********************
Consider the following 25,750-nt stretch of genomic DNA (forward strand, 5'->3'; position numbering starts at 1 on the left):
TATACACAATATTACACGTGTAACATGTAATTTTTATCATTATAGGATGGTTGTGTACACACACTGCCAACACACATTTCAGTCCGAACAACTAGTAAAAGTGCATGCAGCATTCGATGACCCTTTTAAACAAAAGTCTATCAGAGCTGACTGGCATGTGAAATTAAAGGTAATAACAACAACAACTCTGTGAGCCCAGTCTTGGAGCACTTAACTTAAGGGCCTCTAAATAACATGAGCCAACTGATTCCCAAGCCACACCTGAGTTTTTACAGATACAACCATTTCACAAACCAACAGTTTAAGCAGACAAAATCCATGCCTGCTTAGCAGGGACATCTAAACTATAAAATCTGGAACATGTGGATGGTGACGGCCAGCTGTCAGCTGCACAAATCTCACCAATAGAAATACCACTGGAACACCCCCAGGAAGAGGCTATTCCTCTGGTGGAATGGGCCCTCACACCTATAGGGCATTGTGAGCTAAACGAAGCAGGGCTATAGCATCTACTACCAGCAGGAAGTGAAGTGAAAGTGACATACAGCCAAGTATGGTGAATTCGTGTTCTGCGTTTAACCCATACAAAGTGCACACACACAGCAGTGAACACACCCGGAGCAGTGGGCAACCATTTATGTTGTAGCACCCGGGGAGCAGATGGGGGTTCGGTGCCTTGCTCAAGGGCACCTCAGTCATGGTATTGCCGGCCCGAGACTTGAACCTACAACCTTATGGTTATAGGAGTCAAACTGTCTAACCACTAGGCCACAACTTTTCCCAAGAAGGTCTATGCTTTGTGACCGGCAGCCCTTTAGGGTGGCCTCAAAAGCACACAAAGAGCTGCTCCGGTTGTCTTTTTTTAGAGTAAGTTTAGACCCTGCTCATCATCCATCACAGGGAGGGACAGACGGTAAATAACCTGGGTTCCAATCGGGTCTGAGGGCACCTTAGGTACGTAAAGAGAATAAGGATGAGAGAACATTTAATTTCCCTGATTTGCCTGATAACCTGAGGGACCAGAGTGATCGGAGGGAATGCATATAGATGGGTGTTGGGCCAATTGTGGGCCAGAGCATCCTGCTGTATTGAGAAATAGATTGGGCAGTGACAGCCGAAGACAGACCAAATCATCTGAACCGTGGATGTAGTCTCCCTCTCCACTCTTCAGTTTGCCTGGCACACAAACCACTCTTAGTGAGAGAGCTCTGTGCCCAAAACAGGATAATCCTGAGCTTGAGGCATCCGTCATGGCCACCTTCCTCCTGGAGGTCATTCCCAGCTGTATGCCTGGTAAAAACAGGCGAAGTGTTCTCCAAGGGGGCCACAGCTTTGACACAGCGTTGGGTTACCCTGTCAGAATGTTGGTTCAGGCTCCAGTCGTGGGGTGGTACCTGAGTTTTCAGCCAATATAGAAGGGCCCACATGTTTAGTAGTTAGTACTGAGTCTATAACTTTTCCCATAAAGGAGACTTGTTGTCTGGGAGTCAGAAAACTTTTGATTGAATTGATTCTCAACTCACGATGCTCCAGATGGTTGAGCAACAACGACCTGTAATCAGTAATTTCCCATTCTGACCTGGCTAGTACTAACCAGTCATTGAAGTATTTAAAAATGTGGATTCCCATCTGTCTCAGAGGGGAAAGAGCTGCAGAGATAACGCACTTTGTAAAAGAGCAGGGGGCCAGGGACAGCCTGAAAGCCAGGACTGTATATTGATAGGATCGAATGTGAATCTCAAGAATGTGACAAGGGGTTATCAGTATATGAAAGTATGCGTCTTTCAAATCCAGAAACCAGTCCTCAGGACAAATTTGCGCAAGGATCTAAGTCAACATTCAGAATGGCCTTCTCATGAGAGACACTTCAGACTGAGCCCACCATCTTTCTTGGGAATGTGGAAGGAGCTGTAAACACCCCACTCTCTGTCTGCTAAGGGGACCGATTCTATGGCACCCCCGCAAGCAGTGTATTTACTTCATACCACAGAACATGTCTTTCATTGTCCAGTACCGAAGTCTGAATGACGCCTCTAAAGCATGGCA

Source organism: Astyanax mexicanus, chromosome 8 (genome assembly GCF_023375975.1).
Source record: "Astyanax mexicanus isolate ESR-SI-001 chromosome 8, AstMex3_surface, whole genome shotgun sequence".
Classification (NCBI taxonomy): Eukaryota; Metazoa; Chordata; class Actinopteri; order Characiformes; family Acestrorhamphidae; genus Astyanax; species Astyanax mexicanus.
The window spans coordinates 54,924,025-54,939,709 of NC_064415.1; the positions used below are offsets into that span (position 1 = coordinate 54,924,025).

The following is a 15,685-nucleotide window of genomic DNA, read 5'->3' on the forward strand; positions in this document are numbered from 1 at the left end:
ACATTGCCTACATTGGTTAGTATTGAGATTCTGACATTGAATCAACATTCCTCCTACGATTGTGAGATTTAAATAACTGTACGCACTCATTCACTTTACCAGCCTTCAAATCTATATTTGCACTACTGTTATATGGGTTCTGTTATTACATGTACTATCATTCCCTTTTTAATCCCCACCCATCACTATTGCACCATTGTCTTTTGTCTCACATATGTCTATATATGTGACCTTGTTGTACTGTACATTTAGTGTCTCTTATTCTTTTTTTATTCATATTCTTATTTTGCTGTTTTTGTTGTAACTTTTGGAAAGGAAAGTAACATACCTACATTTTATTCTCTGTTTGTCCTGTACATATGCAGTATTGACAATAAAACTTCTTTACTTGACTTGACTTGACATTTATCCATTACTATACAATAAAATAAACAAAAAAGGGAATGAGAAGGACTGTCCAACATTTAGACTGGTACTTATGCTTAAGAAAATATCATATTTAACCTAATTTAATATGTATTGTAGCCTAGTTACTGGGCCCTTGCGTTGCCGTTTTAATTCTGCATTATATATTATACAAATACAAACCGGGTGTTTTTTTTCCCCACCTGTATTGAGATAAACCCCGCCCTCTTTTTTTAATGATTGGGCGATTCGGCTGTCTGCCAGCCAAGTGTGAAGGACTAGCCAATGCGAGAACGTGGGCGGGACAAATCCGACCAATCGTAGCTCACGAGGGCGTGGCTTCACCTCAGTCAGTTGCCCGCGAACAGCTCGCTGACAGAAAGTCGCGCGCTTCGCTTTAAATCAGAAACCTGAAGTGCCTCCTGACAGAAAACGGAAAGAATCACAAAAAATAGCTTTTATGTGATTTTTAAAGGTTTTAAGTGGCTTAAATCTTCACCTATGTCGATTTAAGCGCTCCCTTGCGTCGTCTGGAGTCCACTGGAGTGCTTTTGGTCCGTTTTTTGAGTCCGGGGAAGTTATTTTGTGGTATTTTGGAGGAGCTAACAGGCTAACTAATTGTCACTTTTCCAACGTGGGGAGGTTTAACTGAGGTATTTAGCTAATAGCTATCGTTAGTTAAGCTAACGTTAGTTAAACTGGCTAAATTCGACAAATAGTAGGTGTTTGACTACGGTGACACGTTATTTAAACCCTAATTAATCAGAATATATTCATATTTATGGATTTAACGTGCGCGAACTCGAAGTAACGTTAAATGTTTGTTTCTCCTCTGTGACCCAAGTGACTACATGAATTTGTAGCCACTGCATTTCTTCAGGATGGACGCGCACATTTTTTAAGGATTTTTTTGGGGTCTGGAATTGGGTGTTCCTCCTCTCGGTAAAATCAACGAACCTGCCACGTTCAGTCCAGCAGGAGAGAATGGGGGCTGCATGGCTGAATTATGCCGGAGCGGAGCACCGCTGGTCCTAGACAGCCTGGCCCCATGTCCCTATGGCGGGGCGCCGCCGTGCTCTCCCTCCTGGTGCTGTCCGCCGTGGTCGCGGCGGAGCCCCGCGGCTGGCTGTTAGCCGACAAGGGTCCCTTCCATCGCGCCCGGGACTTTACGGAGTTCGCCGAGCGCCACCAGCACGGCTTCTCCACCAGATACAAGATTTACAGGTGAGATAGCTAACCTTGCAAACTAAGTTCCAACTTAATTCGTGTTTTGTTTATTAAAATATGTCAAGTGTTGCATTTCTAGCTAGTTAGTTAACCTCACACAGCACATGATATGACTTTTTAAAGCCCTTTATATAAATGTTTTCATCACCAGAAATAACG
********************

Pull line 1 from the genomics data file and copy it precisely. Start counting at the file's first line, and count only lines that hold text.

Consider the following 25,750-nt stretch of genomic DNA (forward strand, 5'->3'; position numbering starts at 1 on the left):